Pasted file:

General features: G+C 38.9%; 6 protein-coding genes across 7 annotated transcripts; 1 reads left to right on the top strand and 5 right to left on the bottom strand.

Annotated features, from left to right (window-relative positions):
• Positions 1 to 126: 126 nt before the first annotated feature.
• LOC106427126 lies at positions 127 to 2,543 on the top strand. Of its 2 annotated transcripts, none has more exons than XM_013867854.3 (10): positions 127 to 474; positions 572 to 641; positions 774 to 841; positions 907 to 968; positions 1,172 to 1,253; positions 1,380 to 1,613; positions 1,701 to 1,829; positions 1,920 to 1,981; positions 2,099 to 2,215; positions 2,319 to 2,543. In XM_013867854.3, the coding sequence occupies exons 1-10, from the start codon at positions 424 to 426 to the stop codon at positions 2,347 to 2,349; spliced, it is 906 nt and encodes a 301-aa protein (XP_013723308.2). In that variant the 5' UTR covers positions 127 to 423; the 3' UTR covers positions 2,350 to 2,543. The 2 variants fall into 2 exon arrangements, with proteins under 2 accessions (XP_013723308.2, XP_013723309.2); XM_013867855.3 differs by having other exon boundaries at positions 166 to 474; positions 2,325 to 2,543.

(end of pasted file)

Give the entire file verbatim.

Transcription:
General features: G+C 38.9%; 6 protein-coding genes across 7 annotated transcripts; 1 reads left to right on the top strand and 5 right to left on the bottom strand.

Annotated features, from left to right (window-relative positions):
• Positions 1 to 126: 126 nt before the first annotated feature.
• LOC106427126 lies at positions 127 to 2,543 on the top strand. Of its 2 annotated transcripts, none has more exons than XM_013867854.3 (10): positions 127 to 474; positions 572 to 641; positions 774 to 841; positions 907 to 968; positions 1,172 to 1,253; positions 1,380 to 1,613; positions 1,701 to 1,829; positions 1,920 to 1,981; positions 2,099 to 2,215; positions 2,319 to 2,543. In XM_013867854.3, the coding sequence occupies exons 1-10, from the start codon at positions 424 to 426 to the stop codon at positions 2,347 to 2,349; spliced, it is 906 nt and encodes a 301-aa protein (XP_013723308.2). In that variant the 5' UTR covers positions 127 to 423; the 3' UTR covers positions 2,350 to 2,543. The 2 variants fall into 2 exon arrangements, with proteins under 2 accessions (XP_013723308.2, XP_013723309.2); XM_013867855.3 differs by having other exon boundaries at positions 166 to 474; positions 2,325 to 2,543.